All of America’s problems, the liberal theory goes, are due to gridlock in Washington, and that’s due to conservatives who refuse to compromise.
If only pesky conservatives would get out of the way, liberals assert, and allow Congress to do more, if only more laws were passed, more spending programs created, more bureaucracies to regulate — things would get better.
The left invariably charges up this rhetorical hill whenever public opinion, election results and constitutional checks and balances prevent them from imposing their agenda on the country. Washington is broken, they say, and it’s all conservatives’ fault.
The latest version comes from Norman Ornstein of the American Enterprise Institute and Thomas Mann of The Brookings Institution in their book, “It’s Even Worse Than It Looks: How the American Constitutional System Collided With the New Politics of Extremism.” They blame Washington’s acrimony and gridlock on a GOP held captive by tea party conservatives, who, they say, are “scornful of compromise.”
It’s all nonsense.
What Ornstein, Mann and their ilk are really upset about is that there are more and more conservatives in Washington today willing to tell voters the fundamental truth about our government: Washington isn’t broken — it’s broke.
As a nation $15 trillion in debt, with historic unemployment three years after liberals supposedly “fixed” the economy with their $800 billion stimulus, voters are agreeing with conservatives that maybe government isn’t as good at solving economic problems as liberals would like us to believe.
Indeed, what the Washington liberal establishment ignores — or tries to hide — is that the grease that has always lubricated partisan friction and facilitated bipartisan legislative compromises has been bigger government, more taxes and more spending. Republicans would tolerate Democrats’ expansion of government and Democrats indulged Republicans monkeying around with the Tax Code because the economy was growing so fast and creating so many jobs, so much wealth and so much tax revenue that both sides could still get what they wanted.
The problem today is that the big government we’re left with after decades of establishment compromises won’t allow our private economy to flourish anymore. We’re killing the golden goose.
By refusing to reform the entitlement programs that are the crown jewels of the New Deal and the Great Society, the establishment has dug itself into a hole. To make up for the shortfall for the next 75 years of Social Security and Medicare spending, we would need to raise nearly $50 trillion in new taxes, more than three times the size of our current economy. The moment Margaret Thatcher once joked about has come: Liberals have finally run out of other people’s money.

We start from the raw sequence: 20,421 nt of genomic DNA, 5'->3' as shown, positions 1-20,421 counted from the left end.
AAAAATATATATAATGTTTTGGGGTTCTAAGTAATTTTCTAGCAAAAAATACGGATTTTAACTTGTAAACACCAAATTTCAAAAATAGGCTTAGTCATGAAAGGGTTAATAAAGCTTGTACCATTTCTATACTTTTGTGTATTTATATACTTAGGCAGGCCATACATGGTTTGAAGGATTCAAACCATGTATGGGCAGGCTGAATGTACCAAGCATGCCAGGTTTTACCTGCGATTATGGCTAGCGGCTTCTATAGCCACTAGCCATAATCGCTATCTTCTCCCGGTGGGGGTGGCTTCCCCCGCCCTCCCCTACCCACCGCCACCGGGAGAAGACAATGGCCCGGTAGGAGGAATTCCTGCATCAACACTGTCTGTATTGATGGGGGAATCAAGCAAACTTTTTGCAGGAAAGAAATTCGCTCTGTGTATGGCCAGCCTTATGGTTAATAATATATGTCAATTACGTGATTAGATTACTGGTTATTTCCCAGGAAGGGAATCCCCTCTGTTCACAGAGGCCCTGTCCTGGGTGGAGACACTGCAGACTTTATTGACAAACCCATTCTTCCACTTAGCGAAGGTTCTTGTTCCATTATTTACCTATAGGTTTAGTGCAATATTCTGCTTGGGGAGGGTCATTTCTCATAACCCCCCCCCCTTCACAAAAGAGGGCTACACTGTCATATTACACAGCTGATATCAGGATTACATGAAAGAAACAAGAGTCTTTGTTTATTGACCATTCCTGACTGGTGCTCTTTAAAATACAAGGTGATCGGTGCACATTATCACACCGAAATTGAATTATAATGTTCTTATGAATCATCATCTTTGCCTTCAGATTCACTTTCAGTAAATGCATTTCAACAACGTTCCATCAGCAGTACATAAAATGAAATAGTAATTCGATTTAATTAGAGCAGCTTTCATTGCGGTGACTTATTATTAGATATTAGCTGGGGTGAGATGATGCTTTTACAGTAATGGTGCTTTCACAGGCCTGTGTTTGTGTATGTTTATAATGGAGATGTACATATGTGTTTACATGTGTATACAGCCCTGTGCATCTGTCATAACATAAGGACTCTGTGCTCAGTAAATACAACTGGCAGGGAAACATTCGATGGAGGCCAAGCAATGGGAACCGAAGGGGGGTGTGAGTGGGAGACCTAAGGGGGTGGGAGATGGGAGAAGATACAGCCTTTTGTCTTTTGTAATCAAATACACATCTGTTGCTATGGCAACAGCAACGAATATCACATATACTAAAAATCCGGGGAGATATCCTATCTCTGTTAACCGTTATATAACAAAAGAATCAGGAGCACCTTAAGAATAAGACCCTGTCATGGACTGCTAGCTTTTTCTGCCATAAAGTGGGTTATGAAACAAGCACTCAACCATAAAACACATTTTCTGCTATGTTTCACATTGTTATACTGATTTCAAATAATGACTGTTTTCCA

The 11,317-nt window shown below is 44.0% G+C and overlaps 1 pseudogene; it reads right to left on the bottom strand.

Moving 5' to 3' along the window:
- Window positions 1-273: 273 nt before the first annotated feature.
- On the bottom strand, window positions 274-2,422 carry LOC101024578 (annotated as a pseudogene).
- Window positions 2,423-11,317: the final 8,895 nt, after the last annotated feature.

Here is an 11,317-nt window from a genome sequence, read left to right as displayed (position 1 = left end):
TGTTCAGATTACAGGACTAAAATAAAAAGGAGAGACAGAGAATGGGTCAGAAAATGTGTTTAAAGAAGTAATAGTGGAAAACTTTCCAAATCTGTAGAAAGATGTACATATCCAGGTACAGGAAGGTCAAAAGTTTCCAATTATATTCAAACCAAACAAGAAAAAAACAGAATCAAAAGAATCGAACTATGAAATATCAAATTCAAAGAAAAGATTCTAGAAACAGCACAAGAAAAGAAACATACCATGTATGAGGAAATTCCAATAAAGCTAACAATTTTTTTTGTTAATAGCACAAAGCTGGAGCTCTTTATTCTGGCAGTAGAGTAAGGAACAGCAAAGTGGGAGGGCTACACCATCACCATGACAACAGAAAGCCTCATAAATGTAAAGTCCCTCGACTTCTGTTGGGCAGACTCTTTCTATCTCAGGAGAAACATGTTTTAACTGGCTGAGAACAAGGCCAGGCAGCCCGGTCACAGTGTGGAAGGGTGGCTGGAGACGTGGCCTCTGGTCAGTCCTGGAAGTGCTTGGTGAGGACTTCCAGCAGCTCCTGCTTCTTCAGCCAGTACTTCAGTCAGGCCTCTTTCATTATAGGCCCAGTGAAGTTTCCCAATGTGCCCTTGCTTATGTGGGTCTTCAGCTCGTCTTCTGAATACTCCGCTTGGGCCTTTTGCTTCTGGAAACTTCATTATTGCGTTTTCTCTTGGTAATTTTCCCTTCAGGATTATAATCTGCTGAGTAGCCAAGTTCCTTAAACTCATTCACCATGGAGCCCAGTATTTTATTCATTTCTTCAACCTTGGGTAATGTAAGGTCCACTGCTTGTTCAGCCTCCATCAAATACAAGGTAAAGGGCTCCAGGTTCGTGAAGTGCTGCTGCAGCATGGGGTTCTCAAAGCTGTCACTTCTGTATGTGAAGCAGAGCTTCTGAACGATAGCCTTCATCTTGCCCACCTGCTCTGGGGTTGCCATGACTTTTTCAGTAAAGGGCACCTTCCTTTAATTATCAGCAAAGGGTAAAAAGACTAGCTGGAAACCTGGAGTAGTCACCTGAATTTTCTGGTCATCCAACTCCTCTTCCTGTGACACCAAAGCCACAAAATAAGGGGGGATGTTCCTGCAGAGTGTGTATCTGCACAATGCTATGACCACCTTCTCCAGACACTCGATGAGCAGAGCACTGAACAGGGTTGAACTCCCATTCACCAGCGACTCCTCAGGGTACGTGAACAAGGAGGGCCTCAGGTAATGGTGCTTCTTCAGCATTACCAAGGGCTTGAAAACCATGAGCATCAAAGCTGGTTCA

Bitter experience has taught Americans that “compromise” in Washington means more spending, higher taxes and more debt. And they know we can’t afford any of those anymore. What the American people now understand is that the great crisis in America today is not the inequality between rich and poor but the inequality between the government and everybody else.
That’s where the tea party came from — as a rational political response among a citizenry that realized its political leaders were driving our nation off a fiscal cliff.
That’s also why Americans are supporting Congress’s true problem solvers, like Rep. Jim Jordan (R-Ohio), Sen. Mike Lee (R-Utah), Rep. Paul Ryan (R-Wis.), Sen. Rand Paul (R-Ky.) and Sen. Pat Toomey (R-Pa.). They have all put forward credible budget blueprints for fixing our fiscal crisis.
Liberals have put forward no ideas at all. Their only hope is to find gullible Republicans to agree to new tax hikes to finance more spending so they don’t bear all the blame.
Americans see what’s happening in Europe — where big government, dependency and special-interest liberalism is destroying economies and lives. They see Washington trying to pass the same kind of policies, so they sent new representatives to Washington to fight back.
Ultimately, the gridlock we see in Washington is not the result of one party or another. It’s a function of the basic laws of mathematics. Washington is broke, and it’s hurting the rest of America’s ability to expand our economy and end this government-created downturn.
The results of all the runaway spending, debt and bailouts have proved Ronald Reagan correct. “Government is not the solution to our problem,” Reagan said. “Government is the problem.”
This is obviously the last thing the Washington establishment — especially on the left — will admit: that the policy framework they have created with bipartisan affirmation over the past few decades has led our nation into a fiscal and political crisis.
When things go wrong, establishment writers like Mann and Ornstein blame conservatives, tea partiers, voters and the Constitution — because they lack the courage to look in the mirror and point the finger at the establishment they call home.
Edwin Feulner is president of The Heritage Foundation. Sen. Jim DeMint (R-S.C.) serves on the Joint Economic Committee and the Banking, Housing and Urban Affairs Committee.
First appeared in Politico